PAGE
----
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Cell Mol Life Sci. Author manuscript; available in PMC Apr 11, 2013.
Published in final edited form as:
PMCID: PMC3622821
EMSID: EMS52510
AMP-activated protein kinase and its downstream transcriptional pathways
Carles Cantó and Johan Auwerx
École Polytechnique Fédérale de Lausanne, CH-1015 Lausanne, Switzerland
Correspondence should be sent to: Johan Auwerx, M.D. Laboratory of Integrative and Systems Physiology Ecole Polytechnique Fédérale de Lausanne (EPFL) SV-IBI, Building AI Station 15 CH-1015 Lausanne Switzerland Phone: +41-21-693 9522 Fax: +41-21-693 9600 ; admin.auwerx/at/epfl.ch
The AMP-activated protein kinase (AMPK) is a key regulator of catabolic versus anabolic processes. Its properties as an energy sensor allow it to couple the energy status of the cell to the metabolic environment. These adaptations do not only take place through the acute modulation of key metabolic enzymes via direct phosphorylation, but also through a slower transcriptional adaptative response. The question of how AMPK regulates the expression of a number of gene sets, such as those related to mitochondrial biogenesis, energy production and oxidative protection, is only beginning to be elucidated and still many questions remain to be answered. In this review we will try to integrate our current knowledge on how AMPK regulates transcription in muscle and liver, which will serve as examples to illustrate the major advances in the field and the key challenges ahead.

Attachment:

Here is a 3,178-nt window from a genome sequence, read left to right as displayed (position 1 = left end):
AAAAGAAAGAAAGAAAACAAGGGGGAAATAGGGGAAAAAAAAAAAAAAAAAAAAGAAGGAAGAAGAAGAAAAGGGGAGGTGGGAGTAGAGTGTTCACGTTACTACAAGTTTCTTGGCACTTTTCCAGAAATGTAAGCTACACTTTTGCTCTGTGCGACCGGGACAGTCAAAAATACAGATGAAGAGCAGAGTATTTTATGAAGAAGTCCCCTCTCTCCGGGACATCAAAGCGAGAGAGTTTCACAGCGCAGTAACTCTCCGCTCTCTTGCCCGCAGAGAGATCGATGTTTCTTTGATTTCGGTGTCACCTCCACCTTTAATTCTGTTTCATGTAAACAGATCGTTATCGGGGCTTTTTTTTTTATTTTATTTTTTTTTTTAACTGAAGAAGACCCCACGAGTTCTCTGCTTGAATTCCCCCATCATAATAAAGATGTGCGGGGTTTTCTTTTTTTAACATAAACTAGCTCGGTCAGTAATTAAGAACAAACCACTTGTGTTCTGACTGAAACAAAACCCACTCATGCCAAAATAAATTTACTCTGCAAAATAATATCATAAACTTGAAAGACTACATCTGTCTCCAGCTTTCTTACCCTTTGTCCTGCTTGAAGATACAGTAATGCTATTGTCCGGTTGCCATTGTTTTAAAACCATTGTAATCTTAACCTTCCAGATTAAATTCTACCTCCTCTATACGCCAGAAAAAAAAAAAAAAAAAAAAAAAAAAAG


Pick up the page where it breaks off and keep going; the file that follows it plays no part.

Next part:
Keywords: AMPK, energy metabolism, PGC-1α, SIRT1